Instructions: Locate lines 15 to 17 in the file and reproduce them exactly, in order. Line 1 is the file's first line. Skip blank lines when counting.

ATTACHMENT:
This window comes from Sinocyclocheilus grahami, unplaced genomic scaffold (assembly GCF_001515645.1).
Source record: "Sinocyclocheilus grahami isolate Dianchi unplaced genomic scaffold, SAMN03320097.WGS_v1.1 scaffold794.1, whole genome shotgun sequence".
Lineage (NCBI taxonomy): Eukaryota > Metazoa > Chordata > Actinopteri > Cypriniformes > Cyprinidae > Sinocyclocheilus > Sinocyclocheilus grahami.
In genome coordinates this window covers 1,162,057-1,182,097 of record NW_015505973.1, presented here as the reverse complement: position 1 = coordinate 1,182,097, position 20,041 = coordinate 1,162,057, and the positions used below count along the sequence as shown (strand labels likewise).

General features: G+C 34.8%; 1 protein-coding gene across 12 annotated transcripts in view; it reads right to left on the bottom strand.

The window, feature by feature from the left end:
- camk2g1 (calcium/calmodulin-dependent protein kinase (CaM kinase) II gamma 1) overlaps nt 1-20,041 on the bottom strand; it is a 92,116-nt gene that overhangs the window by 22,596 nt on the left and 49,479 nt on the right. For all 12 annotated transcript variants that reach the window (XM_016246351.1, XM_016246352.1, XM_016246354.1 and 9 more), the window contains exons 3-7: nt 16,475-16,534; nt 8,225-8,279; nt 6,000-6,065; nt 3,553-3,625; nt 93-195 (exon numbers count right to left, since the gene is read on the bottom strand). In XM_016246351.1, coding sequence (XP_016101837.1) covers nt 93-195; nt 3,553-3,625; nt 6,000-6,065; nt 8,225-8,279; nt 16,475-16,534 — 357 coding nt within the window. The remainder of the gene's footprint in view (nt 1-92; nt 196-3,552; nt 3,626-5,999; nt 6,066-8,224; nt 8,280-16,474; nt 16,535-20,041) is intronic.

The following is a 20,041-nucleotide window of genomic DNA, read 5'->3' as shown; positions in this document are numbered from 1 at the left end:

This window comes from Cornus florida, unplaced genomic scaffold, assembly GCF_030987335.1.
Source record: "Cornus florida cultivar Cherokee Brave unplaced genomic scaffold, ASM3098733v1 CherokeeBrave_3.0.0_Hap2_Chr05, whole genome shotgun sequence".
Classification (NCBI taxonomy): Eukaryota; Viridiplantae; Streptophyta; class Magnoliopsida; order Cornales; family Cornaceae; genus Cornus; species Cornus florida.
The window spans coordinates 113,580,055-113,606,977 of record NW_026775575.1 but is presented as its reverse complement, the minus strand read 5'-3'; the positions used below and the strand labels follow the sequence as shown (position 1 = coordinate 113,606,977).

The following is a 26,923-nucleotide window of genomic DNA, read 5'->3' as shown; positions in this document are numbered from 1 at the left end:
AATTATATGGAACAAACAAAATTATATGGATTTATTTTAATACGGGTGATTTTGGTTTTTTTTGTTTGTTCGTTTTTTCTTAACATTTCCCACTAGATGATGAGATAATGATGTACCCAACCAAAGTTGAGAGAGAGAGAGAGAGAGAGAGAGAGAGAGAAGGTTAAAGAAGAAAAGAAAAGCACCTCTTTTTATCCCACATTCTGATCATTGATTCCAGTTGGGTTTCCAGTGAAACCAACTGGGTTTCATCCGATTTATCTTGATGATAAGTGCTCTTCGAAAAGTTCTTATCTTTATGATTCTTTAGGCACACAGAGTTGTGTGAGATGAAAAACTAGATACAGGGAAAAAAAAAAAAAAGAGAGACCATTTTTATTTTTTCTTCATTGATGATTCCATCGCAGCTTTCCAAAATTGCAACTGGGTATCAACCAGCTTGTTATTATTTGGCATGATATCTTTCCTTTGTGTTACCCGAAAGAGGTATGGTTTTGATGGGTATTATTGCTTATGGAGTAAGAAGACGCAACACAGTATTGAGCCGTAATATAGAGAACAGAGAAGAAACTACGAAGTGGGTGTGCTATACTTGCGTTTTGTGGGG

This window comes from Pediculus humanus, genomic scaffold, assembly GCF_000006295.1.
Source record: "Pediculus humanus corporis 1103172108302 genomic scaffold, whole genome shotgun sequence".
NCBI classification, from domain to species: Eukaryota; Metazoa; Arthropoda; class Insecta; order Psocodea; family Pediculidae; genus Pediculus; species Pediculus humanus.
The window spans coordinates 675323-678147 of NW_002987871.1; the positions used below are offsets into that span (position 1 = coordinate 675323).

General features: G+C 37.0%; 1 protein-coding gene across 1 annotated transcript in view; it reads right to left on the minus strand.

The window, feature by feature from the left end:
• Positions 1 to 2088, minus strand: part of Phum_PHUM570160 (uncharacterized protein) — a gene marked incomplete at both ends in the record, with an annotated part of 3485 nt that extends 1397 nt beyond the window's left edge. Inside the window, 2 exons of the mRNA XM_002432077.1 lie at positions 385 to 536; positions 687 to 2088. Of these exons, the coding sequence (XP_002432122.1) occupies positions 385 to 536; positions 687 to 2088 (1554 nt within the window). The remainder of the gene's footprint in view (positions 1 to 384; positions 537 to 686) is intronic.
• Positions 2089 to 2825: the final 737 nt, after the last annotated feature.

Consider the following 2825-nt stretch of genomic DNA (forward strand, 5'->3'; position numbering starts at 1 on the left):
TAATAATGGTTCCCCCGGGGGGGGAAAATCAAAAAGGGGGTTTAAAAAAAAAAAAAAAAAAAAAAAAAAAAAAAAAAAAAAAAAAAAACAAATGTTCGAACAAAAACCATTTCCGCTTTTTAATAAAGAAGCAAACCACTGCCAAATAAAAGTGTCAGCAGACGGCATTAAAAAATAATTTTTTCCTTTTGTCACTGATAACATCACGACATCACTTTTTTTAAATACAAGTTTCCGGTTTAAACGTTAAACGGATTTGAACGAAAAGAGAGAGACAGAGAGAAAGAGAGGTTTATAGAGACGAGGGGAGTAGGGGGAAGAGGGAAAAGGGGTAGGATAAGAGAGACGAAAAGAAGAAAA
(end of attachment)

This window comes from Pediculus humanus, genomic scaffold, assembly GCF_000006295.1.
Source record: "Pediculus humanus corporis 1103172108302 genomic scaffold, whole genome shotgun sequence".
NCBI classification, from domain to species: Eukaryota; Metazoa; Arthropoda; class Insecta; order Psocodea; family Pediculidae; genus Pediculus; species Pediculus humanus.